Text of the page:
Referencing his annual class at SVA’s Products of Design graduate program, Walker asks his students to “practice paying attention.” His ambition, he writes, “is to provoke them into thinking about what they notice, what they miss, why it matters, and how to become better, deeper, and more original observers of the world and of themselves.” This book is about “making a habit of noticing” that then cultivates an “original perspective, a distinct point of view.” Yet he admits paying attention isn’t easy. Each of his five chapters (Looking, Sensing, Going Places, Connecting with Others and Being Alone) is filled with some common sense, as well as range of doable to difficult exercises. But what’s great about all is that this is not just a hectoring experience. The motivational part of this book is activity not passivity. No sitting around waiting to be inspired. The onus is on you and me.

Michael Johnson’s Now Try Something Weirder: How to Keep Having Great Ideas and Survive in the Creative Business (Laurence King Publishers) is more of a show and tell motivational lesson with solid case studies. Johnson’s own creative inspiration comes from the master of tough-love-inspiration, Bob Gill’s Forget All The Rules You Ever Learned About Graphic Design. Including the Ones in this Book (1981), and while it has some of the latter’s irreverence, it is ultimately a tool-kit of possibilities. “Remember,” Johnson writes, “this is a simple guide to keep in your bag, to read on the bus or in the loo. Don’t think of it as gospel, or take it too seriously. But it has taken me 30 years at creativity’s coalface [def: at the place where the actual work of an activity is done] to write it.” And although it may not be gospel, it is common sensical with bromides to fit many common design ills, including “Branding’s a befuddling business. Don’t let them befuddle you” and “Alarm bells during the first meeting? Not good” and the one I can definitely relate to: “What’s your ‘if all else fails’ scenario?”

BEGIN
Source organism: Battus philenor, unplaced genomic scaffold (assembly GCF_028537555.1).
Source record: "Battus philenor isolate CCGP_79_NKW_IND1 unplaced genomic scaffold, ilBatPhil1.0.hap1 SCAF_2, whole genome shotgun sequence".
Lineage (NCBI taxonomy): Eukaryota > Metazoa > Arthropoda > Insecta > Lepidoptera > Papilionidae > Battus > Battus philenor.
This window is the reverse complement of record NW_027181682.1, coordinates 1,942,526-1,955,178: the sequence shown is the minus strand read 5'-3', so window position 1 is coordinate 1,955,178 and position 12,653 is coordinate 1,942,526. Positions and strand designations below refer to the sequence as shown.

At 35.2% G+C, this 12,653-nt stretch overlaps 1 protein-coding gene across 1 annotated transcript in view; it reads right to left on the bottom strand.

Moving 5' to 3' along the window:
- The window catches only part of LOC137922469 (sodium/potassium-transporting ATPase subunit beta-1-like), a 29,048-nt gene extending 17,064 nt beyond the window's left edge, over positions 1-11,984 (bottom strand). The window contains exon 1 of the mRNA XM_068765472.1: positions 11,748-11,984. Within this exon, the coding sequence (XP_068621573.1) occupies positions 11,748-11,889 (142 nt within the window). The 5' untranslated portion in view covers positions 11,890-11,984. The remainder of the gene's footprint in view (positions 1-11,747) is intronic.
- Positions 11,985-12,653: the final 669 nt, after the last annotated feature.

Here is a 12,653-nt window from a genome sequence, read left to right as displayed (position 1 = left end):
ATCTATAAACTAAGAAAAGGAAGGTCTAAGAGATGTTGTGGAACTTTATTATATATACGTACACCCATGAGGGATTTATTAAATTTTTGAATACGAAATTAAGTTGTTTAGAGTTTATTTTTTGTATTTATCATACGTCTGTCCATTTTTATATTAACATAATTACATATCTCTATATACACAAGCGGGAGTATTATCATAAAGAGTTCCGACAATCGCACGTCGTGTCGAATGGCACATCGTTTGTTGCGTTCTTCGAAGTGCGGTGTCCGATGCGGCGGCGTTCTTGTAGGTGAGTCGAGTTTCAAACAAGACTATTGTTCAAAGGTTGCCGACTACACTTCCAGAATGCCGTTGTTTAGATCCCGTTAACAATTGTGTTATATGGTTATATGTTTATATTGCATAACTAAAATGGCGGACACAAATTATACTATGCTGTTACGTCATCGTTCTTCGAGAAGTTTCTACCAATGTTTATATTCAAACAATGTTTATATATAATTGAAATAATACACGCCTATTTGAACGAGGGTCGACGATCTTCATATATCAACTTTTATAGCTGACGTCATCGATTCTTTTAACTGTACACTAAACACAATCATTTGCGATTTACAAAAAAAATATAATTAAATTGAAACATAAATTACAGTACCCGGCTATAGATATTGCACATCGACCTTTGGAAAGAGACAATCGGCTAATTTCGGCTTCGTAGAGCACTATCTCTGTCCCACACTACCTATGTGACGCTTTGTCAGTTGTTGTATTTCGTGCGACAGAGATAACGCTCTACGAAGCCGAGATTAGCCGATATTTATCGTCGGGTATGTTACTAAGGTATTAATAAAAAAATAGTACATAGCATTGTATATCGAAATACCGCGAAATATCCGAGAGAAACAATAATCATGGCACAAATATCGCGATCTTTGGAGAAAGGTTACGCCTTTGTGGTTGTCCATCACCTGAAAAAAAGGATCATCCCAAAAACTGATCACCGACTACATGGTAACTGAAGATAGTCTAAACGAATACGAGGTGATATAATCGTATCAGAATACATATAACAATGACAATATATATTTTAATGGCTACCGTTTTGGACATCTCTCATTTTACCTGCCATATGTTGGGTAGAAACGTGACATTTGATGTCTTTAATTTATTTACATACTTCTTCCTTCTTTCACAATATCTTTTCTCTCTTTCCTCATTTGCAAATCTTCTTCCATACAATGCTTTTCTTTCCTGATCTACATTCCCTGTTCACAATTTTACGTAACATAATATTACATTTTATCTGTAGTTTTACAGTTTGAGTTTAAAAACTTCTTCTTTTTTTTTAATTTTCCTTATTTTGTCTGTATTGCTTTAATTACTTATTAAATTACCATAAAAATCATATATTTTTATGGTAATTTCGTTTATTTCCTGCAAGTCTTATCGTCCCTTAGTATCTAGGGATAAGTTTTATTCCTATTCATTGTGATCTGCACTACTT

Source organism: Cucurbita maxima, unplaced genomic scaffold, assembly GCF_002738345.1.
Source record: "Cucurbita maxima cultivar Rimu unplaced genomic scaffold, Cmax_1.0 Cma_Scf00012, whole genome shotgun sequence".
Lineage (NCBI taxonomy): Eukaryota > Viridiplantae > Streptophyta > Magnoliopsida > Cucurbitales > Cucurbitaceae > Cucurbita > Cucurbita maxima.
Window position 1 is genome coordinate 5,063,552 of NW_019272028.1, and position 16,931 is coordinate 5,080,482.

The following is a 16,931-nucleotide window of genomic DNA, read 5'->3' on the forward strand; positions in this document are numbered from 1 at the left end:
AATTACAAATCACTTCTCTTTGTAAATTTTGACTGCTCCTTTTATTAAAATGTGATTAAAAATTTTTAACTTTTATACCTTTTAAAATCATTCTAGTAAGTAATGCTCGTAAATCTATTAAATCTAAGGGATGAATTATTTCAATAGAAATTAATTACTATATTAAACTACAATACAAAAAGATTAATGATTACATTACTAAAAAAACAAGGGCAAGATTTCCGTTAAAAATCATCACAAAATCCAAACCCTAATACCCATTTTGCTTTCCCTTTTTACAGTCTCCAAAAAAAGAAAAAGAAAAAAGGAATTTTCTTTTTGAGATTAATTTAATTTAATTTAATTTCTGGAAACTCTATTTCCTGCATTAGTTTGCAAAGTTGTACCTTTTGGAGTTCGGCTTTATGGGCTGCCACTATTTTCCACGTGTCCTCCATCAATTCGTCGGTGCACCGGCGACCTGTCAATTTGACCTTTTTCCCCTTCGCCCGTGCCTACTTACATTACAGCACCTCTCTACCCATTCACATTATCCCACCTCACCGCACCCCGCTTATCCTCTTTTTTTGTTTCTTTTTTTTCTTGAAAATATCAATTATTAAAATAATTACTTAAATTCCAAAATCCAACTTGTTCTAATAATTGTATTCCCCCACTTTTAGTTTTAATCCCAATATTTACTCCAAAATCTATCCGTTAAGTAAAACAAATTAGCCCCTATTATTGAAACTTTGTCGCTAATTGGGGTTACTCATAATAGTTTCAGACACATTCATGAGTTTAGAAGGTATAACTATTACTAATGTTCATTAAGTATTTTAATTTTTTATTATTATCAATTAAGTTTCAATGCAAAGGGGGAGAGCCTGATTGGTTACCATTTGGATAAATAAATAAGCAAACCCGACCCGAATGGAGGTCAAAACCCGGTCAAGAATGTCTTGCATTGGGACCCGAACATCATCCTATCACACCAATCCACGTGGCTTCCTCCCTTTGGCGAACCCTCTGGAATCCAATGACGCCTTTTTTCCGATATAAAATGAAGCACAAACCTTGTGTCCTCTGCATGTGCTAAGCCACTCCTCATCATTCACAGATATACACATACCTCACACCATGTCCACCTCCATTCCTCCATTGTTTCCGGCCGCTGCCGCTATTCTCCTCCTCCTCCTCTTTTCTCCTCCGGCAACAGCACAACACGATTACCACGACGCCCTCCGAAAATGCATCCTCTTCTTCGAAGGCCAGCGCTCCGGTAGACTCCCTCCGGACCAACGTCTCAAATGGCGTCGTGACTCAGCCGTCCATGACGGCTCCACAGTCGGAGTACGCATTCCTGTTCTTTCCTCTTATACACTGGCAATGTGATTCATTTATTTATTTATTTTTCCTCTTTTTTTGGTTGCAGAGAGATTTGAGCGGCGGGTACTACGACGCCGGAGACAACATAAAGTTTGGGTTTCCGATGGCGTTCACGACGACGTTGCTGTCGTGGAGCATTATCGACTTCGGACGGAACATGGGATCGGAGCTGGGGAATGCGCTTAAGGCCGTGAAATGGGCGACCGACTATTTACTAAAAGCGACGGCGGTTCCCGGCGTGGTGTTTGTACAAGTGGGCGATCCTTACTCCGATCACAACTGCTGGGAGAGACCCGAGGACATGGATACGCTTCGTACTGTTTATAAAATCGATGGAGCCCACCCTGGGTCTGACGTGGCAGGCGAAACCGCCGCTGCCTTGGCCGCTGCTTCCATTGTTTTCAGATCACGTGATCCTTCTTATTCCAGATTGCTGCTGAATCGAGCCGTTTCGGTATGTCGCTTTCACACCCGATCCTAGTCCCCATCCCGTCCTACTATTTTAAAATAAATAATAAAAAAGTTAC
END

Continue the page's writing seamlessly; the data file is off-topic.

I have not fully reviewed these books, since part of the goal of publishing them is for you, the user, to make your own decision(s) about what, if anything, resonates for you. Maybe it’s a buffet of all the combined ideas to pick and choose, or maybe only one of these books will tip your scales. As for me, I find it curious that three such similar, small but meaty (and flavorful) books have come out in the same season. Is it that designers (and creative people in general) are finding it harder to be creative? Or is being creative in the current petulant world more important than ever? Or is creativity emerging as a stress-reliever, the new coloring book trend, if you will? Whatever the answer, these three have shown me that I don’t have to be so rigidly anti-motivational — and, surprise, surprise, I can be motivated too.

Posted in: Books